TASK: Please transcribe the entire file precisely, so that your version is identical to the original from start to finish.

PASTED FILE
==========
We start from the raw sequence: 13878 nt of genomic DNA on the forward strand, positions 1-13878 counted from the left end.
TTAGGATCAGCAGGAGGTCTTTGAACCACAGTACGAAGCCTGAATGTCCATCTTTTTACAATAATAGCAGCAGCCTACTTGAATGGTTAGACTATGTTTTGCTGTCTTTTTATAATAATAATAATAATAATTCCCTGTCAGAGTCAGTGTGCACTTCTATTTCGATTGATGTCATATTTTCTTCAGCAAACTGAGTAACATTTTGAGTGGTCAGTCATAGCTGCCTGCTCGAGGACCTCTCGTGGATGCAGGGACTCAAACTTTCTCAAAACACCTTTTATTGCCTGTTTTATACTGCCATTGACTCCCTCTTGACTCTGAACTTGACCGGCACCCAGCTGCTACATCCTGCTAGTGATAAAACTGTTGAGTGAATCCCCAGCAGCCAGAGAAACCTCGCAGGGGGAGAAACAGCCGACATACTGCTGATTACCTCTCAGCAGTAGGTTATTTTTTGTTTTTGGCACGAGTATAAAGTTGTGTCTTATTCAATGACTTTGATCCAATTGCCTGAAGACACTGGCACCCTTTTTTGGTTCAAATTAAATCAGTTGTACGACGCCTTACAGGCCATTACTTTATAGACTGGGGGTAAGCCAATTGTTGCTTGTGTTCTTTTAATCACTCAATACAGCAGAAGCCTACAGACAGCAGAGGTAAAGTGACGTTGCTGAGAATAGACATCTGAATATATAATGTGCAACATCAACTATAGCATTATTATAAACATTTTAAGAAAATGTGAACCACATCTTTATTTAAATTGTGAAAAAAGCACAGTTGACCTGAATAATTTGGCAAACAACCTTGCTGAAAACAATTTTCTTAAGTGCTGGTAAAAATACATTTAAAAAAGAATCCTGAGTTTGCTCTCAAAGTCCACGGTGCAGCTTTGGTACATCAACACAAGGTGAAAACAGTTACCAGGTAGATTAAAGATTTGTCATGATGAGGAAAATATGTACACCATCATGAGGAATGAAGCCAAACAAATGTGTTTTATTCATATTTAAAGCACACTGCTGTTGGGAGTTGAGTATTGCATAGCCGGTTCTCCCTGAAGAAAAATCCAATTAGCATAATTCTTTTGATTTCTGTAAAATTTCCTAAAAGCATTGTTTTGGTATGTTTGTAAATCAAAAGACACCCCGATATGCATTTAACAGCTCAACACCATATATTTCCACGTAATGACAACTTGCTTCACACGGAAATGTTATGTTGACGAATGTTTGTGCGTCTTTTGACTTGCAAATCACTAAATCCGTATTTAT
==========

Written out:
We start from the raw sequence: 13878 nt of genomic DNA on the forward strand, positions 1-13878 counted from the left end.
TTAGGATCAGCAGGAGGTCTTTGAACCACAGTACGAAGCCTGAATGTCCATCTTTTTACAATAATAGCAGCAGCCTACTTGAATGGTTAGACTATGTTTTGCTGTCTTTTTATAATAATAATAATAATAATTCCCTGTCAGAGTCAGTGTGCACTTCTATTTCGATTGATGTCATATTTTCTTCAGCAAACTGAGTAACATTTTGAGTGGTCAGTCATAGCTGCCTGCTCGAGGACCTCTCGTGGATGCAGGGACTCAAACTTTCTCAAAACACCTTTTATTGCCTGTTTTATACTGCCATTGACTCCCTCTTGACTCTGAACTTGACCGGCACCCAGCTGCTACATCCTGCTAGTGATAAAACTGTTGAGTGAATCCCCAGCAGCCAGAGAAACCTCGCAGGGGGAGAAACAGCCGACATACTGCTGATTACCTCTCAGCAGTAGGTTATTTTTTGTTTTTGGCACGAGTATAAAGTTGTGTCTTATTCAATGACTTTGATCCAATTGCCTGAAGACACTGGCACCCTTTTTTGGTTCAAATTAAATCAGTTGTACGACGCCTTACAGGCCATTACTTTATAGACTGGGGGTAAGCCAATTGTTGCTTGTGTTCTTTTAATCACTCAATACAGCAGAAGCCTACAGACAGCAGAGGTAAAGTGACGTTGCTGAGAATAGACATCTGAATATATAATGTGCAACATCAACTATAGCATTATTATAAACATTTTAAGAAAATGTGAACCACATCTTTATTTAAATTGTGAAAAAAGCACAGTTGACCTGAATAATTTGGCAAACAACCTTGCTGAAAACAATTTTCTTAAGTGCTGGTAAAAATACATTTAAAAAAGAATCCTGAGTTTGCTCTCAAAGTCCACGGTGCAGCTTTGGTACATCAACACAAGGTGAAAACAGTTACCAGGTAGATTAAAGATTTGTCATGATGAGGAAAATATGTACACCATCATGAGGAATGAAGCCAAACAAATGTGTTTTATTCATATTTAAAGCACACTGCTGTTGGGAGTTGAGTATTGCATAGCCGGTTCTCCCTGAAGAAAAATCCAATTAGCATAATTCTTTTGATTTCTGTAAAATTTCCTAAAAGCATTGTTTTGGTATGTTTGTAAATCAAAAGACACCCCGATATGCATTTAACAGCTCAACACCATATATTTCCACGTAATGACAACTTGCTTCACACGGAAATGTTATGTTGACGAATGTTTGTGCGTCTTTTGACTTGCAAATCACTAAATCCGTATTTAT